The Kennedy Center

The Bartered Bride - Overture and Three Dances

About the Work

Bedrich Smetana Composer: Bedrich Smetana
© Dr. Richard E. Rodda

Three Dances The Bartered Bride (1863-1866)

Bedrich Smetana

Born March 2, 1824 in Leitomischl, Bohemia.

Died May 12, 1884 in Prague.

 

It was Johann Herbeck, the noted Viennese conductor who introduced Schubert's long-forgotten "Unfinished" Symphony to the world in 1865, who sowed the seeds of Smetana's splendid comic opera, The Bartered Bride. When conductor and composer met in Weimar in 1857, Herbeck allowed that the Czechs were generally fine performers, but seemed incapable of creating their own musical works. Incensed, Smetana returned home to Prague vowing to prove Herbeck wrong. He took an active role in Czech musical life, supporting the new National Theater founded in 1862 and completing his first opera, The Brandenburgers in Bohemia, a year later. He found some truth in the criticism that that opera was too Wagnerian in style, and, still not satisfied that he had disproved Herbeck's assertion, he determined to create as its successor a new work more specifically Czech in style. In July 1863 he received a libretto from the writer Karl Sabina that met his requirements, and he began composing The Bartered Bride immediately. (Curiously, Smetana worked from a German translation of the libretto, since his Czech was not as good at the time as was his German, the language of his childhood home, his education and his early professional life.) The Overture was composed first, and the rest of the opera written during the next two years.

The Bartered Bride garnered little success at its first performance, in Prague on May 30, 1866. The day was an official holiday that also proved to be one of the hottest of the year, and most of the opera-going audience had retreated to the country. In addition, political tension between Prussia and Austria was running high (Bohemia - today the Czech Republic - like Hungary and Poland, was frequently part of the contention between those aggressive neighbors), and there was little interest in a new comic opera. War broke out only two weeks after the premiere. Smetana and his family fled from Prague before the invading Prussians (his Brandenburgers in Bohemia had harshly criticized them), and remained away until the army withdrew at the end of the summer. Upon his return, he was made conductor of the National Theater, and resumed his vigorous work to promote Czech music. The Bartered Bride soon came to be recognized as the first great Czech opera, and quickly thereafter gained the popularity it had been denied at its premiere, especially after Smetana reworked the score and dramatic structure of the piece. (The original version was in two acts, had spoken dialogue, no scene changes and no dances. The work went through four extensive revisions before reaching its definitive three-act form with sung recitatives and its wonderful dances.) On May 5, 1882 it was given in Prague for the 100th time. By 1953 it had been performed in that city 2,000 times, and it remains an almost weekly adornment of the repertory of Prague's National Theater. More than simply a delightful opera, The Bartered Bride - and its composer - became symbols of Czech pride at home and abroad. "Smetana is more than a mere musician," according to his biographer Vladimir Helfert. "He is one of the chief builders of modern Czech civilization, one of the chief creators of Czech culture."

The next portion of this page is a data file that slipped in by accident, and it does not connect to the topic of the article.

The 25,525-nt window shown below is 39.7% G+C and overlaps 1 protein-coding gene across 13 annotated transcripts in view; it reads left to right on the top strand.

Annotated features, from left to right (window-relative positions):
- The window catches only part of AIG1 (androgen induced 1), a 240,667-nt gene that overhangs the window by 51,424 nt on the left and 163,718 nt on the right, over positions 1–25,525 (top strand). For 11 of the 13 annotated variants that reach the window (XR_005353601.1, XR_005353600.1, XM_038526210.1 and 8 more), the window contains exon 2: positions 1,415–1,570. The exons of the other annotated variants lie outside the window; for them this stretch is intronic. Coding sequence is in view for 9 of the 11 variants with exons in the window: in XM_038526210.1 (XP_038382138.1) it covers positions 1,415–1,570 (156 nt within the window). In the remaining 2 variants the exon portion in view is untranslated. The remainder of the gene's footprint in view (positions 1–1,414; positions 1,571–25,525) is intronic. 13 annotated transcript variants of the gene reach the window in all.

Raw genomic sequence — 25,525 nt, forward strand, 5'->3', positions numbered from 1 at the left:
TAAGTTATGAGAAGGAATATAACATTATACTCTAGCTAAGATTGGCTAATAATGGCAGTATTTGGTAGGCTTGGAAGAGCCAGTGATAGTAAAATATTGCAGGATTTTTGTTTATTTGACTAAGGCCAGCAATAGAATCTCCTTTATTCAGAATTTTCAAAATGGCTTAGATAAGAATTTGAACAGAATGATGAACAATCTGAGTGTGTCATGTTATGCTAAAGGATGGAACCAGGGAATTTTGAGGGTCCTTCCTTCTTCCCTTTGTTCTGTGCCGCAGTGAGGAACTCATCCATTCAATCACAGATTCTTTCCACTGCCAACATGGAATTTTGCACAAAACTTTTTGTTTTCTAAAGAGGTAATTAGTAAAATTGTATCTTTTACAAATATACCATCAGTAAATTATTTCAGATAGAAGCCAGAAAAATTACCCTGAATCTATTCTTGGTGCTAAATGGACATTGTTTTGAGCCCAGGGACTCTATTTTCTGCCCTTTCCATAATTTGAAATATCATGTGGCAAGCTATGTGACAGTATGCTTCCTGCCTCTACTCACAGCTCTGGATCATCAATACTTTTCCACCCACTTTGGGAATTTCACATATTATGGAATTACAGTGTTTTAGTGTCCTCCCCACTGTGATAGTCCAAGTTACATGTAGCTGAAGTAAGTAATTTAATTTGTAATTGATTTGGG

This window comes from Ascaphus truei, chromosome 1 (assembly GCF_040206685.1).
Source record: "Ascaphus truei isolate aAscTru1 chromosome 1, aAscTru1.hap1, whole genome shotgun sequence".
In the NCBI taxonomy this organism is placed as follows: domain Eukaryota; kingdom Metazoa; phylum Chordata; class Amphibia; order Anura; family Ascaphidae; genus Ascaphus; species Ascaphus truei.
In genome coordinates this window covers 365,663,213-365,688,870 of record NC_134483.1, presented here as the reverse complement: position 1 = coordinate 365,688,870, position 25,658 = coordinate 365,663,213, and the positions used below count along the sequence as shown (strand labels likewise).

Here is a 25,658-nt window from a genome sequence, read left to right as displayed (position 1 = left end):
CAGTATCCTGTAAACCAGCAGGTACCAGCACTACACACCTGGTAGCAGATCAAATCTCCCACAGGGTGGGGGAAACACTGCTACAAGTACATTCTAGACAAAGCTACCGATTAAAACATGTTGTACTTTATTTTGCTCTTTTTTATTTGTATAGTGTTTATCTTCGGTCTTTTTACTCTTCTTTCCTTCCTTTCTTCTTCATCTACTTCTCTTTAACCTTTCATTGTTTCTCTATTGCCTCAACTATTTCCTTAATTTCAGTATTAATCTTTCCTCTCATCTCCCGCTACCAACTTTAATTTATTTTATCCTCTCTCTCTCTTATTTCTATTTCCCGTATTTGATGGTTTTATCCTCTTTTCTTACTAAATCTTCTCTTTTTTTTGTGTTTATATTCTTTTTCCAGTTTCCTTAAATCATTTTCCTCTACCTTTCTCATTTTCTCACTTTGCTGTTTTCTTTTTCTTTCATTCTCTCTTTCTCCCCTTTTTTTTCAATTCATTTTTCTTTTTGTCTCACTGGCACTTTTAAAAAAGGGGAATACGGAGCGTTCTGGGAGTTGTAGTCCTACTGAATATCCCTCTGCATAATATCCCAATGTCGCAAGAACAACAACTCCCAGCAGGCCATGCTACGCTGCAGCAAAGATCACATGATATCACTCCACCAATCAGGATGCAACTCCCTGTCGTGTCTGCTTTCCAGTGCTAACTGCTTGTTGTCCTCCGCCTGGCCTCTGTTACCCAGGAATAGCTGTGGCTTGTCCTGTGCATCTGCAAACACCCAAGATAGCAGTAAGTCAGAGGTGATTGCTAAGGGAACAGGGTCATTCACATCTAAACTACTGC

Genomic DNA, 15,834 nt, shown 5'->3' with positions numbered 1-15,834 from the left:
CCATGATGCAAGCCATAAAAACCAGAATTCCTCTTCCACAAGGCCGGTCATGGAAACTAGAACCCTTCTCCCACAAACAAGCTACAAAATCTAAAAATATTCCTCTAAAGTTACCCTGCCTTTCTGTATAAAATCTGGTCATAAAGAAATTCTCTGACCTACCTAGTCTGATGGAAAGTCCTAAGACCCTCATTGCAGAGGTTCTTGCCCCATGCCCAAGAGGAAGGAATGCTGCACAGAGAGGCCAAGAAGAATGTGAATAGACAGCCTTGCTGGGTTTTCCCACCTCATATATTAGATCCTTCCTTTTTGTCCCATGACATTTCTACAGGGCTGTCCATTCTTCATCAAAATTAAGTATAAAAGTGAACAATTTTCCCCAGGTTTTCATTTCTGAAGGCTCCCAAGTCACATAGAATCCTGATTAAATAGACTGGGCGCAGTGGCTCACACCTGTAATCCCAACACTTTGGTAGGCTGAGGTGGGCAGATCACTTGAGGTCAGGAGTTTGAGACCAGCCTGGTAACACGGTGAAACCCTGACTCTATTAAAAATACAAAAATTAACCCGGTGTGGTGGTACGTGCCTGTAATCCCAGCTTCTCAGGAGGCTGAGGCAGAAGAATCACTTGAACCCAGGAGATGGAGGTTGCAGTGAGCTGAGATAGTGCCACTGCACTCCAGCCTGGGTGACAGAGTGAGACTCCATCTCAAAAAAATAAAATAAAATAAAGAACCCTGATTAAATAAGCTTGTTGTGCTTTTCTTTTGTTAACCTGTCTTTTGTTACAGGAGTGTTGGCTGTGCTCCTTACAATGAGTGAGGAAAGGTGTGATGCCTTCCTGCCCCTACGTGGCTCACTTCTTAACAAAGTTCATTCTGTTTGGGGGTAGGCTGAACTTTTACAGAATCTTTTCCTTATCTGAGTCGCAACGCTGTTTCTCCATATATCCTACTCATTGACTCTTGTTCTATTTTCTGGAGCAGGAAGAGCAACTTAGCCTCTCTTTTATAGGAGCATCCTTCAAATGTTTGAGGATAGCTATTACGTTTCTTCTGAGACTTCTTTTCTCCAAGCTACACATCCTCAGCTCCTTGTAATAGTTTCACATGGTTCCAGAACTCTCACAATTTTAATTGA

The story of The Bartered Bride derives from the personalities, customs and lore of the Czech countryside. The lovers Hans and Marie are prevented from marrying by her father, who has secured a more lucrative nuptial arrangement from the village matchmaker, Kezal. Kezal has engaged Marie to the half-wit Wenzel, son of the second marriage of Micha, a wealthy landowner. Hans makes sure that the marriage contract specifies Marie must wed the son of Micha, and then pockets the money that Kezal promised him for breaking his betrothal to Marie. With a plot twist worthy of Gilbert and Sullivan, Hans reveals that he is also the son of Micha - by Micha's first marriage - and claims Marie as his wife. Wenzel, his mind unhinged at the thought of marriage, appears in a bear costume, and has to be dragged away while the couple and the villagers celebrate the upcoming wedding.

The delightful Three Dances from The Bartered Bride capture perfectly the bursting spirits and country manner of the opera. The Polka, which closes Act I, accompanies the impromptu dancing of a group of villagers. Act II is set in a tavern, which sees first a lusty song in praise of beer ("Beer's no doubt a gift from heaven/It chases away worries and troubles") and then the performance of a whirling Furiant. The Dance of the Comedians takes place in Act III when a circus troupe arrives in the village and performs a pantomime.